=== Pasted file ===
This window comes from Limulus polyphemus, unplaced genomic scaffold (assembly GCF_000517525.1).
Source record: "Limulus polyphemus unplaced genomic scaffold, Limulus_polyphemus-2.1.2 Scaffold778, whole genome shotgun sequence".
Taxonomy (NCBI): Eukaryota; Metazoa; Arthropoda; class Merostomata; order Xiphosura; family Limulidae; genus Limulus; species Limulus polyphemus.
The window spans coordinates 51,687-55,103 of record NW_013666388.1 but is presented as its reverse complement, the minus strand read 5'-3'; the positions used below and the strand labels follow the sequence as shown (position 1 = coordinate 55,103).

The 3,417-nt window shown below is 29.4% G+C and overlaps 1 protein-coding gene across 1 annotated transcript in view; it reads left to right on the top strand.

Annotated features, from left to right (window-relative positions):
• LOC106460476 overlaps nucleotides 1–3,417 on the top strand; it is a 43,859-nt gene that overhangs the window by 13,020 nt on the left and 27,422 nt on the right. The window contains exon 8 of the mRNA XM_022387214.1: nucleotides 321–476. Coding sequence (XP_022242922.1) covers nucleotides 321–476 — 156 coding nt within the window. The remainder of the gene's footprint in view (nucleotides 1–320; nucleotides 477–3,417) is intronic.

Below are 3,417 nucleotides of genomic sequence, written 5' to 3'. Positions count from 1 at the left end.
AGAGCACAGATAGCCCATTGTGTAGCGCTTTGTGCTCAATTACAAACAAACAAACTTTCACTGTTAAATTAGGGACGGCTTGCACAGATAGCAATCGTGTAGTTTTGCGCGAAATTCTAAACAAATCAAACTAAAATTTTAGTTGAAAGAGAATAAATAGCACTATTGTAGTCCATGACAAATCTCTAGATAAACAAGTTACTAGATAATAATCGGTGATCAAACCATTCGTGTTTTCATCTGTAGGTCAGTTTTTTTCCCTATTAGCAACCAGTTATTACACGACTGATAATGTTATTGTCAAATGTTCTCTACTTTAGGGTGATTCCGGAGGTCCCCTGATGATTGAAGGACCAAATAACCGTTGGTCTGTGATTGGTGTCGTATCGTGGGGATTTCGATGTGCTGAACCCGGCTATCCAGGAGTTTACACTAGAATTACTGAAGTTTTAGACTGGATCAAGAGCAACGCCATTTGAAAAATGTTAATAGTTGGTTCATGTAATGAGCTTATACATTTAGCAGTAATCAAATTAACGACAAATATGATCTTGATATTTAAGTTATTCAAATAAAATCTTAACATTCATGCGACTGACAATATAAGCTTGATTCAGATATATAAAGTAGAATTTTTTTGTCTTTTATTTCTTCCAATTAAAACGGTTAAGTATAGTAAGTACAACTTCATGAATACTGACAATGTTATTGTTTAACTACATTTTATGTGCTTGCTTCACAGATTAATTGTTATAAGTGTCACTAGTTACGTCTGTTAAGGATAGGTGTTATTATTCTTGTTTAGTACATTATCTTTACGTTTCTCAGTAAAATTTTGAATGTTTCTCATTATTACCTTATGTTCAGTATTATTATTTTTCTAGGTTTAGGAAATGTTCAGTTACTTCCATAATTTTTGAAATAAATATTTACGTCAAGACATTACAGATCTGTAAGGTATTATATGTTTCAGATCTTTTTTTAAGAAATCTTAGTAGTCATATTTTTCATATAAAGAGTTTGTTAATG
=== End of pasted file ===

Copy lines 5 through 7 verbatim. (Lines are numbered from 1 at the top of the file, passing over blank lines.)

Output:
The 3,417-nt window shown below is 29.4% G+C and overlaps 1 protein-coding gene across 1 annotated transcript in view; it reads left to right on the top strand.

Annotated features, from left to right (window-relative positions):
• LOC106460476 overlaps nucleotides 1–3,417 on the top strand; it is a 43,859-nt gene that overhangs the window by 13,020 nt on the left and 27,422 nt on the right. The window contains exon 8 of the mRNA XM_022387214.1: nucleotides 321–476. Coding sequence (XP_022242922.1) covers nucleotides 321–476 — 156 coding nt within the window. The remainder of the gene's footprint in view (nucleotides 1–320; nucleotides 477–3,417) is intronic.